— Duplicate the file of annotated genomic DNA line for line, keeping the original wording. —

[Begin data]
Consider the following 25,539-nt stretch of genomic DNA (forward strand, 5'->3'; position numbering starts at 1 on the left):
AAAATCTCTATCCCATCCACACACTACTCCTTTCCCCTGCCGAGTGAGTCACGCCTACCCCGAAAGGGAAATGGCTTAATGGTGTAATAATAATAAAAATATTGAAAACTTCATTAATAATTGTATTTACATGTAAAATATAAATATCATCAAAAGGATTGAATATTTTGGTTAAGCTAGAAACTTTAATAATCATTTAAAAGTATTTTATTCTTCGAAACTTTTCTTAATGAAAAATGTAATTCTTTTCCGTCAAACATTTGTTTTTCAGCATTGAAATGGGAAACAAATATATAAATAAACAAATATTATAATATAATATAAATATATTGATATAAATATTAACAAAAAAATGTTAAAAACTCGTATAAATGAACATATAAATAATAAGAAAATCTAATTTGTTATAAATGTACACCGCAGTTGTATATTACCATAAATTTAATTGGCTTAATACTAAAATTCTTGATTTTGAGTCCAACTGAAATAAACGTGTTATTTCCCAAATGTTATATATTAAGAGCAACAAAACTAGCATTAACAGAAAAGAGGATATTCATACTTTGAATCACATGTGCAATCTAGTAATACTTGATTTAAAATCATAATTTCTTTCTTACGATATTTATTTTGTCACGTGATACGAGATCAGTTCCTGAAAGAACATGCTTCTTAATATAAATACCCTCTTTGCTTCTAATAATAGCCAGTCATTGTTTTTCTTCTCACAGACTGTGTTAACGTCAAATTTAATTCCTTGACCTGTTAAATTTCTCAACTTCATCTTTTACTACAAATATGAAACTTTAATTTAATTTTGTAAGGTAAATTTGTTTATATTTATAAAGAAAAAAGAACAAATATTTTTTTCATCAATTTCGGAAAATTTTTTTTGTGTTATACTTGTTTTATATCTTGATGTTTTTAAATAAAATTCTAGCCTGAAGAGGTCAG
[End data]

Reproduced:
Consider the following 25,539-nt stretch of genomic DNA (forward strand, 5'->3'; position numbering starts at 1 on the left):
AAAATCTCTATCCCATCCACACACTACTCCTTTCCCCTGCCGAGTGAGTCACGCCTACCCCGAAAGGGAAATGGCTTAATGGTGTAATAATAATAAAAATATTGAAAACTTCATTAATAATTGTATTTACATGTAAAATATAAATATCATCAAAAGGATTGAATATTTTGGTTAAGCTAGAAACTTTAATAATCATTTAAAAGTATTTTATTCTTCGAAACTTTTCTTAATGAAAAATGTAATTCTTTTCCGTCAAACATTTGTTTTTCAGCATTGAAATGGGAAACAAATATATAAATAAACAAATATTATAATATAATATAAATATATTGATATAAATATTAACAAAAAAATGTTAAAAACTCGTATAAATGAACATATAAATAATAAGAAAATCTAATTTGTTATAAATGTACACCGCAGTTGTATATTACCATAAATTTAATTGGCTTAATACTAAAATTCTTGATTTTGAGTCCAACTGAAATAAACGTGTTATTTCCCAAATGTTATATATTAAGAGCAACAAAACTAGCATTAACAGAAAAGAGGATATTCATACTTTGAATCACATGTGCAATCTAGTAATACTTGATTTAAAATCATAATTTCTTTCTTACGATATTTATTTTGTCACGTGATACGAGATCAGTTCCTGAAAGAACATGCTTCTTAATATAAATACCCTCTTTGCTTCTAATAATAGCCAGTCATTGTTTTTCTTCTCACAGACTGTGTTAACGTCAAATTTAATTCCTTGACCTGTTAAATTTCTCAACTTCATCTTTTACTACAAATATGAAACTTTAATTTAATTTTGTAAGGTAAATTTGTTTATATTTATAAAGAAAAAAGAACAAATATTTTTTTCATCAATTTCGGAAAATTTTTTTTGTGTTATACTTGTTTTATATCTTGATGTTTTTAAATAAAATTCTAGCCTGAAGAGGTCAG